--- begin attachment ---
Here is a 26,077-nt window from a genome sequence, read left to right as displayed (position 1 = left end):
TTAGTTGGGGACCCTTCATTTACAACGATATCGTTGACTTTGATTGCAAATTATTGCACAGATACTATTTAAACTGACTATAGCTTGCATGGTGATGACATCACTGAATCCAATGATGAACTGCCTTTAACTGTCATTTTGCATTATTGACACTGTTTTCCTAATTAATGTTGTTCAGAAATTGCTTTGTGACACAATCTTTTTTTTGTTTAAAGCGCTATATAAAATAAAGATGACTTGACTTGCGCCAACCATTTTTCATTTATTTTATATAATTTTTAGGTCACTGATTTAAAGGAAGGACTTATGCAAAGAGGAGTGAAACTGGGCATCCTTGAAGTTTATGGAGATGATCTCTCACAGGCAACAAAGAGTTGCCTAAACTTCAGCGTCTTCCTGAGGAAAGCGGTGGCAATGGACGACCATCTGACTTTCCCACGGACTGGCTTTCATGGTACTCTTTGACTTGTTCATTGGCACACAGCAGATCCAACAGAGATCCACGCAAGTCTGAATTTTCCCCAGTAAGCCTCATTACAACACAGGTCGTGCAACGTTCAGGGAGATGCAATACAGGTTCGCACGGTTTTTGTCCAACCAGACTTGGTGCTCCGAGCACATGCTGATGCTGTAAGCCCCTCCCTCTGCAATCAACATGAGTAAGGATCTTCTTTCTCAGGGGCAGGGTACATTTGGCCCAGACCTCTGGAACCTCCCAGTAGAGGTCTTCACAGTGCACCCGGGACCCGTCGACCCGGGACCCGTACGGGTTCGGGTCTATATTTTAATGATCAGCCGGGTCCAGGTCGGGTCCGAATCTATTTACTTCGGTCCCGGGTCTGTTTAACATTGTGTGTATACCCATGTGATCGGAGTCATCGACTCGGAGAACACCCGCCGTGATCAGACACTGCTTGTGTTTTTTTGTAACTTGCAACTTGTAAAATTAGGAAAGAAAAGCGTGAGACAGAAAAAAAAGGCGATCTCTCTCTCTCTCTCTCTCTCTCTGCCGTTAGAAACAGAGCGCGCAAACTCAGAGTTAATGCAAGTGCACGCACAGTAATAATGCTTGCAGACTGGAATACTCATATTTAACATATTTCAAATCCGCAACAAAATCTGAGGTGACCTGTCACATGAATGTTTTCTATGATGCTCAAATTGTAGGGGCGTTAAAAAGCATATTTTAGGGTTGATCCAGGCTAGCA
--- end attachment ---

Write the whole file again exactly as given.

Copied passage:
Here is a 26,077-nt window from a genome sequence, read left to right as displayed (position 1 = left end):
TTAGTTGGGGACCCTTCATTTACAACGATATCGTTGACTTTGATTGCAAATTATTGCACAGATACTATTTAAACTGACTATAGCTTGCATGGTGATGACATCACTGAATCCAATGATGAACTGCCTTTAACTGTCATTTTGCATTATTGACACTGTTTTCCTAATTAATGTTGTTCAGAAATTGCTTTGTGACACAATCTTTTTTTTGTTTAAAGCGCTATATAAAATAAAGATGACTTGACTTGCGCCAACCATTTTTCATTTATTTTATATAATTTTTAGGTCACTGATTTAAAGGAAGGACTTATGCAAAGAGGAGTGAAACTGGGCATCCTTGAAGTTTATGGAGATGATCTCTCACAGGCAACAAAGAGTTGCCTAAACTTCAGCGTCTTCCTGAGGAAAGCGGTGGCAATGGACGACCATCTGACTTTCCCACGGACTGGCTTTCATGGTACTCTTTGACTTGTTCATTGGCACACAGCAGATCCAACAGAGATCCACGCAAGTCTGAATTTTCCCCAGTAAGCCTCATTACAACACAGGTCGTGCAACGTTCAGGGAGATGCAATACAGGTTCGCACGGTTTTTGTCCAACCAGACTTGGTGCTCCGAGCACATGCTGATGCTGTAAGCCCCTCCCTCTGCAATCAACATGAGTAAGGATCTTCTTTCTCAGGGGCAGGGTACATTTGGCCCAGACCTCTGGAACCTCCCAGTAGAGGTCTTCACAGTGCACCCGGGACCCGTCGACCCGGGACCCGTACGGGTTCGGGTCTATATTTTAATGATCAGCCGGGTCCAGGTCGGGTCCGAATCTATTTACTTCGGTCCCGGGTCTGTTTAACATTGTGTGTATACCCATGTGATCGGAGTCATCGACTCGGAGAACACCCGCCGTGATCAGACACTGCTTGTGTTTTTTTGTAACTTGCAACTTGTAAAATTAGGAAAGAAAAGCGTGAGACAGAAAAAAAAGGCGATCTCTCTCTCTCTCTCTCTCTCTCTGCCGTTAGAAACAGAGCGCGCAAACTCAGAGTTAATGCAAGTGCACGCACAGTAATAATGCTTGCAGACTGGAATACTCATATTTAACATATTTCAAATCCGCAACAAAATCTGAGGTGACCTGTCACATGAATGTTTTCTATGATGCTCAAATTGTAGGGGCGTTAAAAAGCATATTTTAGGGTTGATCCAGGCTAGCA